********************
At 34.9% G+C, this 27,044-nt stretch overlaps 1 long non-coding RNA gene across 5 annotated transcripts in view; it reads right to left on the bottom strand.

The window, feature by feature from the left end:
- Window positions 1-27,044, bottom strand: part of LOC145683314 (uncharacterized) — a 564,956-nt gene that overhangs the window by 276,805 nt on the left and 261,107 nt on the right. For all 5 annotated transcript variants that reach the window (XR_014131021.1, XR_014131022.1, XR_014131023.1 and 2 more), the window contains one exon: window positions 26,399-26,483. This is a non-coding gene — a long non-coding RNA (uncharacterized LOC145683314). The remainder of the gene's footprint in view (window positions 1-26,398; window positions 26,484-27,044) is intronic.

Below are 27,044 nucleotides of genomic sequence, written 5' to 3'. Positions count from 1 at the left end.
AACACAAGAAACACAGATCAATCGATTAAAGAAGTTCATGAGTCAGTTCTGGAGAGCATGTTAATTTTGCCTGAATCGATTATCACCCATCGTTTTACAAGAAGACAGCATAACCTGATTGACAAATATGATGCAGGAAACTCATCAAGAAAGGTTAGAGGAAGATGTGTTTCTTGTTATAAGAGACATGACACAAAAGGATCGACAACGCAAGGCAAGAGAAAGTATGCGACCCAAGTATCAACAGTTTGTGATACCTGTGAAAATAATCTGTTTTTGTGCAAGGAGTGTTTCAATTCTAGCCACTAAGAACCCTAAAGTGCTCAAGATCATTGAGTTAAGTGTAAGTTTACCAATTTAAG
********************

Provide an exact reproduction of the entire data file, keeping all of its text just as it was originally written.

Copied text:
At 34.9% G+C, this 27,044-nt stretch overlaps 1 long non-coding RNA gene across 5 annotated transcripts in view; it reads right to left on the bottom strand.

The window, feature by feature from the left end:
- Window positions 1-27,044, bottom strand: part of LOC145683314 (uncharacterized) — a 564,956-nt gene that overhangs the window by 276,805 nt on the left and 261,107 nt on the right. For all 5 annotated transcript variants that reach the window (XR_014131021.1, XR_014131022.1, XR_014131023.1 and 2 more), the window contains one exon: window positions 26,399-26,483. This is a non-coding gene — a long non-coding RNA (uncharacterized LOC145683314). The remainder of the gene's footprint in view (window positions 1-26,398; window positions 26,484-27,044) is intronic.

Below are 27,044 nucleotides of genomic sequence, written 5' to 3'. Positions count from 1 at the left end.
AACACAAGAAACACAGATCAATCGATTAAAGAAGTTCATGAGTCAGTTCTGGAGAGCATGTTAATTTTGCCTGAATCGATTATCACCCATCGTTTTACAAGAAGACAGCATAACCTGATTGACAAATATGATGCAGGAAACTCATCAAGAAAGGTTAGAGGAAGATGTGTTTCTTGTTATAAGAGACATGACACAAAAGGATCGACAACGCAAGGCAAGAGAAAGTATGCGACCCAAGTATCAACAGTTTGTGATACCTGTGAAAATAATCTGTTTTTGTGCAAGGAGTGTTTCAATTCTAGCCACTAAGAACCCTAAAGTGCTCAAGATCATTGAGTTAAGTGTAAGTTTACCAATTTAAG